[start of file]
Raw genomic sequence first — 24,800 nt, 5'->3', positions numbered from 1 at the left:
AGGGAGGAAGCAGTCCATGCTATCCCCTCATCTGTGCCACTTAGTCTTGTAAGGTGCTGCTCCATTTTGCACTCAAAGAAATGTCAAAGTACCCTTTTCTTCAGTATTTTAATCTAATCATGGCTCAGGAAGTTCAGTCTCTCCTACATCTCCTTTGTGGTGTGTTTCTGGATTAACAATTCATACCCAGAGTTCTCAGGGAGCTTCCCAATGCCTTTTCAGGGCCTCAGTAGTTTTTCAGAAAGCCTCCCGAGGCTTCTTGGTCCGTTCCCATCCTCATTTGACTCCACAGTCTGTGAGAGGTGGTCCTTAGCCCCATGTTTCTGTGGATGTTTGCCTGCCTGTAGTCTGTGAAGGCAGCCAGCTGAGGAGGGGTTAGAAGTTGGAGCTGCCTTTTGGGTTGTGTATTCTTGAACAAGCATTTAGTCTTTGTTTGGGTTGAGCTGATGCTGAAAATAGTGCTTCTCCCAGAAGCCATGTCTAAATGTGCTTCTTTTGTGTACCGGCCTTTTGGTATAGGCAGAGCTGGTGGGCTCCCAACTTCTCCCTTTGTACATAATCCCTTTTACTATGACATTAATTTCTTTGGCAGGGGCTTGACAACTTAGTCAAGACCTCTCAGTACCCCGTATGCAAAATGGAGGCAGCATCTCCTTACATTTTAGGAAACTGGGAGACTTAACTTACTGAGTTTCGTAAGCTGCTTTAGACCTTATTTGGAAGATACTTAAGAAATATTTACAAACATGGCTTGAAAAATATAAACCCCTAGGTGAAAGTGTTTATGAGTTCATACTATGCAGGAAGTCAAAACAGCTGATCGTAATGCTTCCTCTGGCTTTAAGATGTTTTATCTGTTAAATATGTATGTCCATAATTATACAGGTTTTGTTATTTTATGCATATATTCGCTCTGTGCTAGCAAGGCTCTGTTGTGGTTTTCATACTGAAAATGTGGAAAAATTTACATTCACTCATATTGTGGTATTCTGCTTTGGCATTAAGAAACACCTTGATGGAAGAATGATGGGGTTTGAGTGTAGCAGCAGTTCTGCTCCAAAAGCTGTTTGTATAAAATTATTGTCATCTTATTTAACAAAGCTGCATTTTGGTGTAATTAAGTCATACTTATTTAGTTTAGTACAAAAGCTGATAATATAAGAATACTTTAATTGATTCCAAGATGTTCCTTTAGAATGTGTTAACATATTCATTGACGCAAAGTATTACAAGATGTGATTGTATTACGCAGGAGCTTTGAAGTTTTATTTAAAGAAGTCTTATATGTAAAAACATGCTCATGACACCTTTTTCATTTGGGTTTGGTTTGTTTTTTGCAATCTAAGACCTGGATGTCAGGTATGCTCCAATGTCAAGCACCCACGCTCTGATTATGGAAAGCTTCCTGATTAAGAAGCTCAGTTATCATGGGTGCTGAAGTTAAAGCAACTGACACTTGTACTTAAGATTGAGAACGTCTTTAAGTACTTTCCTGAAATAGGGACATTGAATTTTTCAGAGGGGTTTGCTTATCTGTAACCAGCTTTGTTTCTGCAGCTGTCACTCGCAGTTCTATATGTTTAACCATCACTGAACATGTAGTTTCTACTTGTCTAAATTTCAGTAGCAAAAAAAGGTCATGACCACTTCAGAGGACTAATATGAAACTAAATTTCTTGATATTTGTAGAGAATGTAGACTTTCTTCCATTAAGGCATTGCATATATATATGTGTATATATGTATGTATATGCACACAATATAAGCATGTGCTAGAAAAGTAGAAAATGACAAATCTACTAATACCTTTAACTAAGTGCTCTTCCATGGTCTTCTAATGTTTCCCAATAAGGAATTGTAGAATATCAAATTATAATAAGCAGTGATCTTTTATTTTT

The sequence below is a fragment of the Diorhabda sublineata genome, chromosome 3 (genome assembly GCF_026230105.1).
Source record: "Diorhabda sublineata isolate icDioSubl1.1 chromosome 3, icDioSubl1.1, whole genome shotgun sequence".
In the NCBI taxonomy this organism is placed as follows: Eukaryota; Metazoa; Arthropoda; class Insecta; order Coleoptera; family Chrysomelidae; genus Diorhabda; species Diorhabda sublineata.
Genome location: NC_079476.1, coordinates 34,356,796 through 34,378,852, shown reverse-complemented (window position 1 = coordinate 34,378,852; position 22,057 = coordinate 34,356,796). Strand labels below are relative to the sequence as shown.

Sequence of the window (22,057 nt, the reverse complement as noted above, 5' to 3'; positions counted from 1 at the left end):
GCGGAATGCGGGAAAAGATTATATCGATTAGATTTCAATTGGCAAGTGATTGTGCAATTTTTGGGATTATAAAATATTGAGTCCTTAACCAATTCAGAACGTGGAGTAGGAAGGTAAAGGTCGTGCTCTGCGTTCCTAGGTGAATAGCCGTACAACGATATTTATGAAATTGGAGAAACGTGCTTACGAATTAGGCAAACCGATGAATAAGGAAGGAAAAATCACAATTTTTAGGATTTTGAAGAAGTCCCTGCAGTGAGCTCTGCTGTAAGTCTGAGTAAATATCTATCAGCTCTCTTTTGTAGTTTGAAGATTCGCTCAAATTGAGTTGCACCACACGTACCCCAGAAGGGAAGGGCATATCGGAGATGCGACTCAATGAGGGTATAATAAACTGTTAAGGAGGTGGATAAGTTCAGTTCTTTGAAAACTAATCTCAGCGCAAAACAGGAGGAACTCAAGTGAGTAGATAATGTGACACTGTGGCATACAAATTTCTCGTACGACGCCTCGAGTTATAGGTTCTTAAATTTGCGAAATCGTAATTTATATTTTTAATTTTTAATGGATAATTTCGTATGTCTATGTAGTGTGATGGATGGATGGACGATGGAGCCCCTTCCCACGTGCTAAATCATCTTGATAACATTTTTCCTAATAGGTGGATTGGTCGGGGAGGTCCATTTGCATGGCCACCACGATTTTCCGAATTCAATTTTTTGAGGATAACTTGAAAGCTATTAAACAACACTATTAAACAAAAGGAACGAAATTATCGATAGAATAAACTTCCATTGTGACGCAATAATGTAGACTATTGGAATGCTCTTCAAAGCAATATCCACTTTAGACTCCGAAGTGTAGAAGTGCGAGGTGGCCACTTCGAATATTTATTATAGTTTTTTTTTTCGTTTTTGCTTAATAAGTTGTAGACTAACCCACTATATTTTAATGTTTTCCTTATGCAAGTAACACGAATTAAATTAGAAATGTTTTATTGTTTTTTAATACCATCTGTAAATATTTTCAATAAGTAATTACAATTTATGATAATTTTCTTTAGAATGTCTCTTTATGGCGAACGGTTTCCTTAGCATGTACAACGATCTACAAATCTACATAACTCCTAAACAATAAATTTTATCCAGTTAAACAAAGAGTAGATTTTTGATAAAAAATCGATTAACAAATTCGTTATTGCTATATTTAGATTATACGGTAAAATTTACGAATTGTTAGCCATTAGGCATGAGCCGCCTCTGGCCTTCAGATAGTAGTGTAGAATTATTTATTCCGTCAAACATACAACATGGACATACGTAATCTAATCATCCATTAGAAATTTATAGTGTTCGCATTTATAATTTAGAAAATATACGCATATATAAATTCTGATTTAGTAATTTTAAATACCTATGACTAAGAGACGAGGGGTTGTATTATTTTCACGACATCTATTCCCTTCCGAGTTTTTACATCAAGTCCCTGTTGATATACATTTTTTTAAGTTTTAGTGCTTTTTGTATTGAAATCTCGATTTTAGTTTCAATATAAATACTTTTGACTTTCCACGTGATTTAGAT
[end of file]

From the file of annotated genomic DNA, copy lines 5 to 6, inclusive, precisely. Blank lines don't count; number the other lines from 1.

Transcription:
In the NCBI taxonomy this organism is placed as follows: Eukaryota; Metazoa; Arthropoda; class Insecta; order Coleoptera; family Chrysomelidae; genus Diorhabda; species Diorhabda sublineata.
Genome location: NC_079476.1, coordinates 34,356,796 through 34,378,852, shown reverse-complemented (window position 1 = coordinate 34,378,852; position 22,057 = coordinate 34,356,796). Strand labels below are relative to the sequence as shown.